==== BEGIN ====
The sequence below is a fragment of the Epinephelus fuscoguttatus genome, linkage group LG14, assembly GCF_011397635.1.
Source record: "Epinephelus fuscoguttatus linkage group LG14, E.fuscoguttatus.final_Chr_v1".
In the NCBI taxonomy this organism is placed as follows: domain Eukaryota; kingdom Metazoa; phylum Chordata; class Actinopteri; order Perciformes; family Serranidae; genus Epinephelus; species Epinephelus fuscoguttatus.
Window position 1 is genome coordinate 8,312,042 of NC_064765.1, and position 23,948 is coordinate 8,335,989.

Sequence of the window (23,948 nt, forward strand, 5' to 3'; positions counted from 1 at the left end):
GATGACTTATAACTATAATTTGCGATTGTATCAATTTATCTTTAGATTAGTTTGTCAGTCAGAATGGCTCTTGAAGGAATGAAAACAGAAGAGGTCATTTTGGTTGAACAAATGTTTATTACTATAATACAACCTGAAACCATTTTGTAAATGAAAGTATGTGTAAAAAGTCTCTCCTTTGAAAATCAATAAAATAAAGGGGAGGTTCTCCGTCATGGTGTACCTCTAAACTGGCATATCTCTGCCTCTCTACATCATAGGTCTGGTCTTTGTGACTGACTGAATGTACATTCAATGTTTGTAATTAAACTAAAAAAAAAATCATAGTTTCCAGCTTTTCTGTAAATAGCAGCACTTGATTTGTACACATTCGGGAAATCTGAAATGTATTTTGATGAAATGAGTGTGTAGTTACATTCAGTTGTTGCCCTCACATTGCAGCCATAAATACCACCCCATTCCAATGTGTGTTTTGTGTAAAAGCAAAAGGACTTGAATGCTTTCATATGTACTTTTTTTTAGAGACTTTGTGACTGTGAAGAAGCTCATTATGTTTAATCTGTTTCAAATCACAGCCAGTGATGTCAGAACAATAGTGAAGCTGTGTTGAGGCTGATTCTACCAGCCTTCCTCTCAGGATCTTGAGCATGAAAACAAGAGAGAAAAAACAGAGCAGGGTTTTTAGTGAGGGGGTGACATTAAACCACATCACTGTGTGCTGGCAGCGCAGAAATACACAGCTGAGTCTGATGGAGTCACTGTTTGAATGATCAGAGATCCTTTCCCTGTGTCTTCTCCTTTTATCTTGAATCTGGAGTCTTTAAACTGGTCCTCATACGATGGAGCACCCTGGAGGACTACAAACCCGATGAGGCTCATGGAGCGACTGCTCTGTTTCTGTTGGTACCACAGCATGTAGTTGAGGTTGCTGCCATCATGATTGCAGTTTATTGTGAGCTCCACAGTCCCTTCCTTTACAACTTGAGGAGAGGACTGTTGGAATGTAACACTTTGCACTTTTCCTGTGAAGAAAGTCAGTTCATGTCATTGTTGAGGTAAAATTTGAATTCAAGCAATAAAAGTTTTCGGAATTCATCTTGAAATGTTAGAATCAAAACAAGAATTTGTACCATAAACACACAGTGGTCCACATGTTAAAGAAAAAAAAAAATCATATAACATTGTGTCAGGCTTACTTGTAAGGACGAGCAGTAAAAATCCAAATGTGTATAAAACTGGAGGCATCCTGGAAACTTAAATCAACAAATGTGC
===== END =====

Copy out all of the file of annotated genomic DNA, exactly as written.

The sequence below is a fragment of the Epinephelus fuscoguttatus genome, linkage group LG14, assembly GCF_011397635.1.
Source record: "Epinephelus fuscoguttatus linkage group LG14, E.fuscoguttatus.final_Chr_v1".
In the NCBI taxonomy this organism is placed as follows: domain Eukaryota; kingdom Metazoa; phylum Chordata; class Actinopteri; order Perciformes; family Serranidae; genus Epinephelus; species Epinephelus fuscoguttatus.
Window position 1 is genome coordinate 8,312,042 of NC_064765.1, and position 23,948 is coordinate 8,335,989.

Sequence of the window (23,948 nt, forward strand, 5' to 3'; positions counted from 1 at the left end):
GATGACTTATAACTATAATTTGCGATTGTATCAATTTATCTTTAGATTAGTTTGTCAGTCAGAATGGCTCTTGAAGGAATGAAAACAGAAGAGGTCATTTTGGTTGAACAAATGTTTATTACTATAATACAACCTGAAACCATTTTGTAAATGAAAGTATGTGTAAAAAGTCTCTCCTTTGAAAATCAATAAAATAAAGGGGAGGTTCTCCGTCATGGTGTACCTCTAAACTGGCATATCTCTGCCTCTCTACATCATAGGTCTGGTCTTTGTGACTGACTGAATGTACATTCAATGTTTGTAATTAAACTAAAAAAAAAATCATAGTTTCCAGCTTTTCTGTAAATAGCAGCACTTGATTTGTACACATTCGGGAAATCTGAAATGTATTTTGATGAAATGAGTGTGTAGTTACATTCAGTTGTTGCCCTCACATTGCAGCCATAAATACCACCCCATTCCAATGTGTGTTTTGTGTAAAAGCAAAAGGACTTGAATGCTTTCATATGTACTTTTTTTTAGAGACTTTGTGACTGTGAAGAAGCTCATTATGTTTAATCTGTTTCAAATCACAGCCAGTGATGTCAGAACAATAGTGAAGCTGTGTTGAGGCTGATTCTACCAGCCTTCCTCTCAGGATCTTGAGCATGAAAACAAGAGAGAAAAAACAGAGCAGGGTTTTTAGTGAGGGGGTGACATTAAACCACATCACTGTGTGCTGGCAGCGCAGAAATACACAGCTGAGTCTGATGGAGTCACTGTTTGAATGATCAGAGATCCTTTCCCTGTGTCTTCTCCTTTTATCTTGAATCTGGAGTCTTTAAACTGGTCCTCATACGATGGAGCACCCTGGAGGACTACAAACCCGATGAGGCTCATGGAGCGACTGCTCTGTTTCTGTTGGTACCACAGCATGTAGTTGAGGTTGCTGCCATCATGATTGCAGTTTATTGTGAGCTCCACAGTCCCTTCCTTTACAACTTGAGGAGAGGACTGTTGGAATGTAACACTTTGCACTTTTCCTGTGAAGAAAGTCAGTTCATGTCATTGTTGAGGTAAAATTTGAATTCAAGCAATAAAAGTTTTCGGAATTCATCTTGAAATGTTAGAATCAAAACAAGAATTTGTACCATAAACACACAGTGGTCCACATGTTAAAGAAAAAAAAAAATCATATAACATTGTGTCAGGCTTACTTGTAAGGACGAGCAGTAAAAATCCAAATGTGTATAAAACTGGAGGCATCCTGGAAACTTAAATCAACAAATGTGC